Newcastle Diamonds should win the league, says Ludovic Lindgren

His criticism of Newcastle Diamonds' promoters show Ludovic Lindgren is not one to pull his punches, and he insists they should win the Premier League

Newcastle Diamonds' Ludwig Lindgren adjusts his bike
Newcastle Diamonds' Ludwig Lindgren adjusts his bike

English may not be Ludvig Lindgren’s first language, but Newcastle Diamonds’ No.1 rider leaves you in no doubt as to what he is thinking.

When your job is riding around a dirt track on a motorbike with one gear and no brakes, there is little scope for beating about the bush.

The Diamonds, the Swedish speedway star claims, should win this season’s Premier League and although Workington Comets will be one of their main rivals, this weekend’s season-opener will have little bearing on that.

On and off the field, the 33-year-old believes the Diamonds ought to do better.

“I expect us to win the league,” he says, matter-of-factly. “There’s nothing else I personally want to win more. I’ve been here since 2012 and we’ve come close to winning the league without doing it. The whole team want to do that and we’re strong enough to do that. We have a solid team from one to seven.” Newcastle’s season starts in Cumbria tomorrow with the first leg of the Ian Thomas Shield. The return is at Brough Park 24 hours later. It is a chance to get the measure of one of the league’s strongest sides, but no more.

“Workington look quite strong but they think they’re better than they are,” says Lindgren. “I think they’ll believe they’ve won the meeting beforehand so we can maybe catch them out.

“Peterborough are another team to look out for but overall it’s quite a solid league. There’s some special home tracks and some good riders. It’s a lot harder and a lot better racing than many people think. The standard of Premier League racing is almost a high as the Elite League.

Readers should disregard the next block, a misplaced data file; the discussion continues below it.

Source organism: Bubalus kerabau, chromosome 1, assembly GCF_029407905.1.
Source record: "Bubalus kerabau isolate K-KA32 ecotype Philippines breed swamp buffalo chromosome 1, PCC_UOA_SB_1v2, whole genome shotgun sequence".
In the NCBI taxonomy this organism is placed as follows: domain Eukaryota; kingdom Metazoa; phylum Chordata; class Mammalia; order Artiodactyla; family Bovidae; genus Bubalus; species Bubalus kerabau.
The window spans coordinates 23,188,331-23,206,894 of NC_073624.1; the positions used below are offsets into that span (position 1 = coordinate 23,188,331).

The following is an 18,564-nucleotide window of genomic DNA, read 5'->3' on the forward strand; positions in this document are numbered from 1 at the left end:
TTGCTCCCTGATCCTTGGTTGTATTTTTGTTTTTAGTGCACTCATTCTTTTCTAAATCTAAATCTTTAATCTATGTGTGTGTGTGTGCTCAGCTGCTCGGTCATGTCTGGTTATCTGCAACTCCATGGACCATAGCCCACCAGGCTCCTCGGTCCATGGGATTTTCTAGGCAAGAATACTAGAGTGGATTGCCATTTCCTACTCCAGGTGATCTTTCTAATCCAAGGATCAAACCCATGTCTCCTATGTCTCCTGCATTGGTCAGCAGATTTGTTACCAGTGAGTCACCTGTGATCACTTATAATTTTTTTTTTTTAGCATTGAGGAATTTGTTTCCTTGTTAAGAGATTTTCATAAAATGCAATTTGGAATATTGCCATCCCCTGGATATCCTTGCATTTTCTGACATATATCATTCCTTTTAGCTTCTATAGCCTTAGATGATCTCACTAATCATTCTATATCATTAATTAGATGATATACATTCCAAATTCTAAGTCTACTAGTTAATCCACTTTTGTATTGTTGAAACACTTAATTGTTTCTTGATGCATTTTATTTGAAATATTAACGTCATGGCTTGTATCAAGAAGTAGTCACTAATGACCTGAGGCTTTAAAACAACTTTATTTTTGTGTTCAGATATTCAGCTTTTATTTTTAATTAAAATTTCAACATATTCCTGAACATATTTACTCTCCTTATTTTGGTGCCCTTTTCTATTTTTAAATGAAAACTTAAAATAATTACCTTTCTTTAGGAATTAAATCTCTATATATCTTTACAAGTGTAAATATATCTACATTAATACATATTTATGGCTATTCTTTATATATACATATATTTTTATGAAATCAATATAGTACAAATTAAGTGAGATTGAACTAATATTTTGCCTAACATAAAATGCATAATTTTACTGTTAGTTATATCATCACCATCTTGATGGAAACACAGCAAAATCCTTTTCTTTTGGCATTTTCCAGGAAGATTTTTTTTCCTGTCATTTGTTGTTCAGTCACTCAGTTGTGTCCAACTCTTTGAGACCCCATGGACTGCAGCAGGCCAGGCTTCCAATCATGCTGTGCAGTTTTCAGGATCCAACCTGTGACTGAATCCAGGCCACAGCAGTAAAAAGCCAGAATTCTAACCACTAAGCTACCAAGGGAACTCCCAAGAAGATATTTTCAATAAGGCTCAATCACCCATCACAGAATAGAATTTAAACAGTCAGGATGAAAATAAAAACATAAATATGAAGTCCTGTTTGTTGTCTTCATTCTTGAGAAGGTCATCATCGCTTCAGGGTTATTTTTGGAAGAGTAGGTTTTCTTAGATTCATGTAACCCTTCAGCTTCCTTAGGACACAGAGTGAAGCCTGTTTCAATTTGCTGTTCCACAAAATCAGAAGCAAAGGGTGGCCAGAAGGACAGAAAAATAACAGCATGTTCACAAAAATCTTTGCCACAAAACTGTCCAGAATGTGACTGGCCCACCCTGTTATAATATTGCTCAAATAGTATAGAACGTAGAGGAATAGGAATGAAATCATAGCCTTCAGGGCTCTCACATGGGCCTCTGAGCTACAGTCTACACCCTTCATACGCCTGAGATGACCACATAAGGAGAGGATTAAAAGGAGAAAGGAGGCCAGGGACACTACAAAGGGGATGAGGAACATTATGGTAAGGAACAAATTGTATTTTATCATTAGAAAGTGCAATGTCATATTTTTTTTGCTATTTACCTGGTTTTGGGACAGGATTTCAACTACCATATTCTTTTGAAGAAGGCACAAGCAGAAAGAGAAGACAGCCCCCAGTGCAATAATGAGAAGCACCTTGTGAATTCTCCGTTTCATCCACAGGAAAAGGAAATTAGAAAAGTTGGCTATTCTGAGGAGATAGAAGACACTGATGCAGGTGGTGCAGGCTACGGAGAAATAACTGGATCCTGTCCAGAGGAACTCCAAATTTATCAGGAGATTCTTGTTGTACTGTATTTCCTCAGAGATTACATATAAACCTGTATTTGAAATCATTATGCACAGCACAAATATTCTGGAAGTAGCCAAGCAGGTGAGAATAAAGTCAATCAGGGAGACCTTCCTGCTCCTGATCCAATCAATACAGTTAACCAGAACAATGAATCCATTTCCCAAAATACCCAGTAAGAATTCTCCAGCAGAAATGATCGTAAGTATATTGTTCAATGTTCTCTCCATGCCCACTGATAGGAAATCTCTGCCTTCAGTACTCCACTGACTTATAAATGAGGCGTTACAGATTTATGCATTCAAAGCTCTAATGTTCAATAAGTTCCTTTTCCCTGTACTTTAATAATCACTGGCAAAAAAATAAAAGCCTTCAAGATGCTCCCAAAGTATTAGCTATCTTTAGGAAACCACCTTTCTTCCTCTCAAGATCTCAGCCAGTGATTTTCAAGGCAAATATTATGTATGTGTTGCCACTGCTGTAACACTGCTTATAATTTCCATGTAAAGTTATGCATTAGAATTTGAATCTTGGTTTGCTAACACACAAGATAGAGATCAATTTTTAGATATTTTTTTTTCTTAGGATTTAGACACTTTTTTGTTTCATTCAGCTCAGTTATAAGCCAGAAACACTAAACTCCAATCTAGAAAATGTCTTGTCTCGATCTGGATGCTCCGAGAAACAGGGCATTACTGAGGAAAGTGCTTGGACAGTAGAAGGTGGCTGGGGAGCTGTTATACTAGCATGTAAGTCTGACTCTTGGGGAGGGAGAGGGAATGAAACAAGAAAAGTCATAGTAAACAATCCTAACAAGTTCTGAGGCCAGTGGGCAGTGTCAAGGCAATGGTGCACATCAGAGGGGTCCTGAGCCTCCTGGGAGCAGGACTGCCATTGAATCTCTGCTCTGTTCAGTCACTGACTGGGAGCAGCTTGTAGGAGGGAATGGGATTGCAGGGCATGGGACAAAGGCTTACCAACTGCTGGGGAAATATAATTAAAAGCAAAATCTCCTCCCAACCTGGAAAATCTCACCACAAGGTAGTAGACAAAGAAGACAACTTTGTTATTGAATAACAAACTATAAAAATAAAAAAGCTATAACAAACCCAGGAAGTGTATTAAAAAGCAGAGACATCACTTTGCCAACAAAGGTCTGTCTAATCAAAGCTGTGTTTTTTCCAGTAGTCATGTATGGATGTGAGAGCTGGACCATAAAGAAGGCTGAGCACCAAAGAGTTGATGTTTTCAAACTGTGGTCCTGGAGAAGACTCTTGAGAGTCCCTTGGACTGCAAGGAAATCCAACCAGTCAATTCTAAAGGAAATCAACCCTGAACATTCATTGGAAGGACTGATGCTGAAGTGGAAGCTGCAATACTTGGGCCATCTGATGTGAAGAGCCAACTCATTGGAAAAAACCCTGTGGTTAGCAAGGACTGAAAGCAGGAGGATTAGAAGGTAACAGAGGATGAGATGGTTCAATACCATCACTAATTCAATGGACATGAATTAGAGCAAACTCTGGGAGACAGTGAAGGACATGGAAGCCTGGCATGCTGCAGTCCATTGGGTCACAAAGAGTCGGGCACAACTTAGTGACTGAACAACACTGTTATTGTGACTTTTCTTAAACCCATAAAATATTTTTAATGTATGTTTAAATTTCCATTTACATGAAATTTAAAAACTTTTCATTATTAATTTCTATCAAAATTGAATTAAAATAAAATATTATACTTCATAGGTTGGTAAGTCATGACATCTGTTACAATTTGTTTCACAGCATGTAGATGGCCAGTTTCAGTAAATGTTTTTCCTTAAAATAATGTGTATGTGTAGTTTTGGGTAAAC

“To be a reserve in the Elite League is almost the same as being in the Premier League. It’s definitely a high-class league. It (this weekend’s tie) doesn’t mean anything, really. What it does mean is we get back into competitive speedway. It’s good to get back the feel of starting alongside three other riders.”

Lindgren (pictured below) was speaking at a media day to launch the 2014-15 season. Pushing the sport is something else he feels strongly about.

“I think it’s up to the promoters,” he said. “I call myself a speedway rider because I ride speedway but they call themselves promoters and I don’t think they promote enough. I’m not saying they’re doing a bad job or anything. I couldn’t do it, I wouldn’t be the right man.

“But people don’t have enough knowledge of the team. The neighbours know we’re here but that’s about it. If you go into town and ask people if they know about the speedway, they don’t. If they could do a bit more promotion – I don’t know 100% how it is but all over the world more needs to be done. It’s a family-friendly sport.

“I try to do everything I can. If I’m free I go into the schools. When I sign a contract with a club they can ask me to do much more because I want to promote the sport. You can always promote it more, just like I can always ride better.”

Lindgren claims, “I don’t pretend to have the answers,” but he seems to have a few.

“They have to do it professionally,” he says. “You can’t break for an hour because if you have small kids they can’t stay up too late. I’m not saying they need to move them forward, but they maybe need to shorten the meets for the fans because it’s an entertainment for them.

“The riders need to know that as well. A lot of them think more about themselves than the fans but they’re going to get more sponsors if they put on more of a show.

“We need tracks which give less home advantage and more entertainment.”

Journalists

David Whetstone
Culture Editor
Graeme Whitfield
Business Editor
Mark Douglas
Newcastle United Editor
Stuart Rayner
Sports Writer